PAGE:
Your terminology seems designed to insult the “moralists”. Looking over this thread, I don’t see a lot of people arguing that Greece should be punished. Most of the anti-No comments I’ve read online are about how Greece’s economy is too different for monetary union to survive. Even those who say that Greece should pay its debts aren’t talking about punishing the country.

    Like or Dislike: Thumb up 0 Thumb down 6

  67. Pinky says:

    @stonetools: Krugman, for one.

    (I can add more. I didn’t want you waiting too long.)

    Like or Dislike: Thumb up 0 Thumb down 7

  68. Modulo Myself says:

    @stonetools:

    In no way was America innocent of Nixon or Bush II. I’m innocent, because I knew Bush II was full of it about ten seconds after the planes went into the buildings. But America? No way. 50% of this country believed that Saddam Hussein was behind 9/11. They were crazy for war. And then they happened to forget about everything they ever believed the moment Iraq went sour.

    So to with Nixon: Nixon bombed the hell out of Vietnam and received nothing except bogus honor for it, and not only was he reelected, but his sanctimonious real-American jingoistic cowardice led directly to the chickenhawks of Bush II. You can’t have Reagan and Dick Cheney’s draft deferments and Bush II landing on an aircraft carrier without a bunch of real Americans capitulating in Vietnam while hippies were being sneered at.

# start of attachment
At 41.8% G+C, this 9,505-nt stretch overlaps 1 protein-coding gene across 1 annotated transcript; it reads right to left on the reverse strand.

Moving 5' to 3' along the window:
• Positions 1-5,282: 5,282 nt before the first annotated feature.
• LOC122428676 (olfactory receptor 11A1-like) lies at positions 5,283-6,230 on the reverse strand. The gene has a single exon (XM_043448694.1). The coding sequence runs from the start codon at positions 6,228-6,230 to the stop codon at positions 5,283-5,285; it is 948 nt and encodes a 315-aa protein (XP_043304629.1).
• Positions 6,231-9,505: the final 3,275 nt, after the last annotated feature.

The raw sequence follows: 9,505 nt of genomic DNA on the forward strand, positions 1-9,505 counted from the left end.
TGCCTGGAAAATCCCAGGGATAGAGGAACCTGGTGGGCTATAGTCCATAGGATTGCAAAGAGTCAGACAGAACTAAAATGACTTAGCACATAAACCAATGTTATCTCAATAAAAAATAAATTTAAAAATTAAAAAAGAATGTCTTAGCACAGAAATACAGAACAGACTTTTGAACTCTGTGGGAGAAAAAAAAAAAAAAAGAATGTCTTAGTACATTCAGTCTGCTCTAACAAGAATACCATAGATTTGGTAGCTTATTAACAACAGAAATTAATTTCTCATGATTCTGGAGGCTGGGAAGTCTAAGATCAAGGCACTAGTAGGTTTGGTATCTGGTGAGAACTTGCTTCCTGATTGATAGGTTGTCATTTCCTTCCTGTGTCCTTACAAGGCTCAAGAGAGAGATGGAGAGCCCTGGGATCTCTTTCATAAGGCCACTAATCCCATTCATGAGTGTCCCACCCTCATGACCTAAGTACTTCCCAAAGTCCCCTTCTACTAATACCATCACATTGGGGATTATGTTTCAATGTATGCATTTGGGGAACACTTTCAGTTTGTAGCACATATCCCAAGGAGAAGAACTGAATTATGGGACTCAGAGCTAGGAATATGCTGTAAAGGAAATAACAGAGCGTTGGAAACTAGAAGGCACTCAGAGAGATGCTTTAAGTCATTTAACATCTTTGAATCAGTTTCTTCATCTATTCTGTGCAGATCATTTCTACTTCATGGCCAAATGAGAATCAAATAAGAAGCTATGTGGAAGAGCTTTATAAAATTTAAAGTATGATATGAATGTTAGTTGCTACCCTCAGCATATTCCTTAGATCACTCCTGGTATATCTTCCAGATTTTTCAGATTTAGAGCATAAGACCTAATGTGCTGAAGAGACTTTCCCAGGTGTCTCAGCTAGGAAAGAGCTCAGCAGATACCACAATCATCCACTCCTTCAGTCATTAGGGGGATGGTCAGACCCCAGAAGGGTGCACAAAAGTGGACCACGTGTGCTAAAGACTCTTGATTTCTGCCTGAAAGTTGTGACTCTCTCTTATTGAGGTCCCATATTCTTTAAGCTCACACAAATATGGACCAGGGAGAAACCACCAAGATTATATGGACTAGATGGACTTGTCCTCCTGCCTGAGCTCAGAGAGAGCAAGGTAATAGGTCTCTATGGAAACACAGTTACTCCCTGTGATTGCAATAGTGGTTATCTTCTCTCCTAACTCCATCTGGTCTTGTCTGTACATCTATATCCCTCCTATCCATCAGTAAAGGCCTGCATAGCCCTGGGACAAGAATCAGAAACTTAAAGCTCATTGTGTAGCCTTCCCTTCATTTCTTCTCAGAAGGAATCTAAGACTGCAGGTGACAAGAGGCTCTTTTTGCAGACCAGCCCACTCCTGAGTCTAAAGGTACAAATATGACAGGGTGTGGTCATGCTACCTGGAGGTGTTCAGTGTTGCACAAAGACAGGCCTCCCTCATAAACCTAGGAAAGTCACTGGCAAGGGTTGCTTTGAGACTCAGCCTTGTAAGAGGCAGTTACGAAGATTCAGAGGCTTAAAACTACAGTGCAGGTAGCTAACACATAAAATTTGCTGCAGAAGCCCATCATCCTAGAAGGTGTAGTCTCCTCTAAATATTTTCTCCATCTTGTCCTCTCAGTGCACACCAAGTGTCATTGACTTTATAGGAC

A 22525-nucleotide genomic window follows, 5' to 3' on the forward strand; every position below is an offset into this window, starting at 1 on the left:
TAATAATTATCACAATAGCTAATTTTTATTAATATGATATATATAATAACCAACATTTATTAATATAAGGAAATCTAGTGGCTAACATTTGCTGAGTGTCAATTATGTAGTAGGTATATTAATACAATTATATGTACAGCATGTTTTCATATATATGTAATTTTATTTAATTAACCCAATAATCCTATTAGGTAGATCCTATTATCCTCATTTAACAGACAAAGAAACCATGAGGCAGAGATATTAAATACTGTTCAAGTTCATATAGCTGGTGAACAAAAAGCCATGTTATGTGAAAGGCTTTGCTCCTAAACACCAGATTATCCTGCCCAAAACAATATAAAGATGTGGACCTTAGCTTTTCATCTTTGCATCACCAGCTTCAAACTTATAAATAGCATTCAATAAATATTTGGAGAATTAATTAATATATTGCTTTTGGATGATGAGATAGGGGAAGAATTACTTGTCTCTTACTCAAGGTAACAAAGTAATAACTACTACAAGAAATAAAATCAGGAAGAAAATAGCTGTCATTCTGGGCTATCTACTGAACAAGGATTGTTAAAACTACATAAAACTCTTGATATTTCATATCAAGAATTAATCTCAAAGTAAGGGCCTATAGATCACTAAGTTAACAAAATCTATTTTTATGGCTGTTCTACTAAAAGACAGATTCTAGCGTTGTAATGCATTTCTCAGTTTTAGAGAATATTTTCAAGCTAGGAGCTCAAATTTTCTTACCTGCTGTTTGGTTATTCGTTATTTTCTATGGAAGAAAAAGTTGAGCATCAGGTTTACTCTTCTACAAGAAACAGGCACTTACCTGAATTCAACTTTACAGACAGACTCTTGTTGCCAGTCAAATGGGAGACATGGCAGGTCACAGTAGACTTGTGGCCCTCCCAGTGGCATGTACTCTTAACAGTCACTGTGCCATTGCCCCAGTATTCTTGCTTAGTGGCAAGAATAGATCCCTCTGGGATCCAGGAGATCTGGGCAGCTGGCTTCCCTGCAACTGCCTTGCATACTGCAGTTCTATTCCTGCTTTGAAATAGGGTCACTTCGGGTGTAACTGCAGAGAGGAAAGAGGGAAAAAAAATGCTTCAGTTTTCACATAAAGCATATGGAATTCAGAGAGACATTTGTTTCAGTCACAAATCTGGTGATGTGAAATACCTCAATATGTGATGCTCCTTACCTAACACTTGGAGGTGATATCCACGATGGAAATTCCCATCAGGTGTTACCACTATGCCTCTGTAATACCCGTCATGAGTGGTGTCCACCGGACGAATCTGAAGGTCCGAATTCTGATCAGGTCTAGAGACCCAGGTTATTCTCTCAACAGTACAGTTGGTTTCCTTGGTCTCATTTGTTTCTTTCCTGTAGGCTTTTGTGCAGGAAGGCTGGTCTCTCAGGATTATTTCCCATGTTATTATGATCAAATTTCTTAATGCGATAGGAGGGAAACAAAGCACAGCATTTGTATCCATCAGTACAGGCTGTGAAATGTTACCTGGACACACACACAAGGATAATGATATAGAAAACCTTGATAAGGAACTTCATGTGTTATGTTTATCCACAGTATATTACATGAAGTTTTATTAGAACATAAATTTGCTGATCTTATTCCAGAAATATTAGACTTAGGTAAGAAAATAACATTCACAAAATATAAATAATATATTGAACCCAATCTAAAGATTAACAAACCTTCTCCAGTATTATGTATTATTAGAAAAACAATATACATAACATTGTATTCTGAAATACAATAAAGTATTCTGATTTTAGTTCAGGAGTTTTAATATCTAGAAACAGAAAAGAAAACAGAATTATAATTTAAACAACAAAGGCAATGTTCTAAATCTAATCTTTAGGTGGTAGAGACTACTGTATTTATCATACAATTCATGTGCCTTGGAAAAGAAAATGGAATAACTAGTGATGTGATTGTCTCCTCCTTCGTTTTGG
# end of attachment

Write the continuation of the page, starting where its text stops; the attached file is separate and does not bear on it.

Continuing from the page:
Americans love this approach. We’re built on confidence men and scams. We can’t pretend that our political leaders are aberrations.

    And so it goes with Greece. The upper-class Greeks (not only the oligarchs) were happy to exploit the system. They treated it with contempt. Now Greece is being treated with contempt. There’s no reason to judge them, but there’s no reason to pretend that it’s not the case.

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  69. stonetools says:

    @Pinky:

    Thanks for not letting me wait. Now link to where Krugman said this :

    : “It’s great to always go into lots of debt.”

    Here’s a handy link to the NYT Opinions search page.

    While Pinky is trying to locate his unicorn, here’s a Krugman column on the rest of Europe, which is doing so well under austerity, according to Hal.

    .

    It’s depressing thinking about Greece these days, so let’s talk about something else, O.K.? Let’s talk, for starters, about Finland, which couldn’t be more different from that corrupt, irresponsible country to the south. Finland is a model European citizen; it has honest government, sound finances and a solid credit rating, which lets it borrow money at incredibly low interest rates.